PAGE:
If you want to transport goods from one country to another, ocean freight will be one of the most cost-effective options for you to consider. It is a much less expensive method compared to air freight or land transport.
But the world of international shipping is full of technical jargon and rules that many companies, especially first-time importers, find daunting. Here we have put together a list of eight things you need to know before shipping your goods by sea.
1. Types of container
There are four types of containers often used for transporting goods by sea: Dry Containers, Reefer Containers, Flat Racks Containers, and Open tops Containers.
These containers are used for general cargo, which should not be over-length, over-width, over-height, or over-weight.
REEFER containers maintain the temperature of the frozen, chilled, or warm cargo. They are always used for transporting food (such as meat, fish, vegetables, fruits & eggs), films, plants, and pharmaceuticals.
FLAT RACK containers
Flat racks are best suited for storage of heavy lift and over-height/over-width cargo.
OPEN TOP containers
Instead of a solid roof, these containers have a removable waterproof tarpaulin that may be secured with ropes. These containers are the ideal solution for transporting things that are over-height or long.
2. Shipping Container Dimensions & Specifications
The most commonly used shipping container is the dry container, and there are 4 common specifications as follows:
3. What Is CBM And How To Calculate It?
The abbreviation CBM stands for “cubic meter.” It is a unit of measurement for volume and is used by shippers to determine how much someone will pay for freight.
Here’s how it works:
Length x Width x Height = CBM
For example say you have an item that is 40cm long, 35cm wide and 20cm high. Then, its volume is 0.4 x 0.35 x 0.2 = 0.056 cubic meters.
If you have 50 such items in one shipment, multiply this CBM with the number of items to get the total volume — 0.056 x 50 = 2.8 cubic meters (m³).
Now, let’s use this equation on some other items that may not be of the same size. For each item, use the same calculation and add up the total CBM to get the total volume.
4. Hire a Freight Forwarder to work with your shipment:
Freight forwarders are the experts in shipping, and they can help you save time, money, and stress. In addition to handling the shipping process, a freight forwarder can handle the shipping process, provide customs clearances, deal with your carrier, and organize needed documentation. Freight forwarders can be a major help to cut down on the time you’ll spend on logistics.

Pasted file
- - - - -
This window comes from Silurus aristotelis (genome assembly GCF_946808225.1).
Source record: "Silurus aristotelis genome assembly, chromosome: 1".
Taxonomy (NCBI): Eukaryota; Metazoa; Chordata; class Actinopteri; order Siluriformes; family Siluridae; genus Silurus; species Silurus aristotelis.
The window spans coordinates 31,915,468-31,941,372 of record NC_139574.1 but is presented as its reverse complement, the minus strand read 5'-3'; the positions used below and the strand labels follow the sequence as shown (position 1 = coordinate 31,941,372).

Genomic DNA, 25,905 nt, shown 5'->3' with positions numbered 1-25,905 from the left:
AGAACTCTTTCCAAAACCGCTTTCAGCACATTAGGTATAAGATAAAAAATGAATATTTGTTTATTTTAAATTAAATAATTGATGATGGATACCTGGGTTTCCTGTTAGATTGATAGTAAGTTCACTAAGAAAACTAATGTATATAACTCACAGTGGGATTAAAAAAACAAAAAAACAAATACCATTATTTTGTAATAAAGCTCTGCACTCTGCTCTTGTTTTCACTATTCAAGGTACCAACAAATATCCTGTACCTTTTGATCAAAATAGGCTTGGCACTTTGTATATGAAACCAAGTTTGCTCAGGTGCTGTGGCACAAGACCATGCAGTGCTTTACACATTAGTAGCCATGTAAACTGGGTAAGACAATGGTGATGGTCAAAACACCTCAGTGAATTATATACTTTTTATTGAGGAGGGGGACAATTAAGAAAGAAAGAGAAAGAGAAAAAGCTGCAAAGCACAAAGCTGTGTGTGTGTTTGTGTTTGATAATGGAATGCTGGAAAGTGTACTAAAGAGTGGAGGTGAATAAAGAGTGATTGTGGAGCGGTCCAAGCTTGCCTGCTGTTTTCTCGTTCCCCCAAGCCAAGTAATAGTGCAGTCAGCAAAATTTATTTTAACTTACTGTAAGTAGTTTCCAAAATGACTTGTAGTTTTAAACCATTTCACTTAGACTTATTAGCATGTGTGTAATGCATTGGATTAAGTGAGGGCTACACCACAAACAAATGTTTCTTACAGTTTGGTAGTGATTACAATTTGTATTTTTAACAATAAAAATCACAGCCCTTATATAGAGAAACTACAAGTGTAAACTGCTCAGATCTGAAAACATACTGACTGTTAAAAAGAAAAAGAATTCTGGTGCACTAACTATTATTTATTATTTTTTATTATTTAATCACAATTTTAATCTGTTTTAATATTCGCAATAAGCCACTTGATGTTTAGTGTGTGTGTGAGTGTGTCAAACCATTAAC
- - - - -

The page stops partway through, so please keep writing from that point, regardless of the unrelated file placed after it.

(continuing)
5. what is bill of loading (BOL)?
BOL is a receipt of freight services. It is a legal document offered by a carrier to a shipper which describes the commodity types, quantity, and destination of the goods being shipped.
A Bill Of Loading can contain the following information:
1. Bill of lading number, voyage number, the weight of the container
2. The shipper (consigner) and receiver (consignee)
3. Loading and unloading locations and dates
4. Complete description of the Commodity(ies), such as name, quantity, CBM and weight, value, etc
6. FCL & LCL
FCL & LCL are the types of container shipments. They are classified according to how many are the final recipients:
FCL (Full Container Load): This type of shipment is when the goods must be received by a single recipient, regardless of whether the maximum weight or volume has been reached or not. It is usually preferred by those who need to send big amounts of goods to be sent to a single recipient;
LCL (Less than Container Load): Compared to FCL, LCL is a partial load container. It refers to the shipment taking place with more than one recipient. If the products to be shipped do not fill a normal container, the load is grouped with other loads for the same destination in a Container Freight Station. The freight charge is calculated in LCL based on the cargo volume. After a particular weight restriction, freight is calculated based on weight rather than the dimension.
7. ETD & ETA
The phrases ETA and ETD in shipping refer to the time it takes for an item to be sent and delivered after it has left the warehouse. Although they both relate to the same shipment, they are computed differently. Expected or Estimated Time of Departure is shortened as ETD, and Expected or Estimated Time of Arrival is abbreviated as ETA.
Both ETAs and ETDs are important to customers because they can be used to track items, schedule deliveries, and decide when to order products.
8. EXW, FOB, CIF & DDP
EXW, FOB, CIF & DDP, these three-letter terms are referred to as Incoterms in international trade. They essentially outline who’s responsible for certain transportation costs and other risks.
EXW — Ex-Works
EXW basically refers to the product’s pricing and nothing else! There are No shipping costs or export fees.
FOB — Free on Board
FOB means the seller is responsible for transportation to the point (the port of export) and the buyer is responsible from the point of export to the destination.
FOB pricing covers product cost, local exporting fees/customs and delivery of your order to the nearest port.
CIF — Cost, Insurance and Freight.
CIF means the seller is responsible for transportation and the price quoted includes the cost of transportation as well as insurance and other costs incurred up until the point of destination.
CIF pricing covers free on board and charges of Freight and marine insurance.
DDP — Delivered Duty Paid
DDP means the seller is responsible for all costs and suffers any potential losses of moving goods sold to a specific location.
This means that the price includes EVERYTHING: product cost, freight charges, insurance and fee of customs clearance/ duty.
Different shipping terms, the price is different. When comparing prices from suppliers, ensure that you are always comparing similar shipment terms.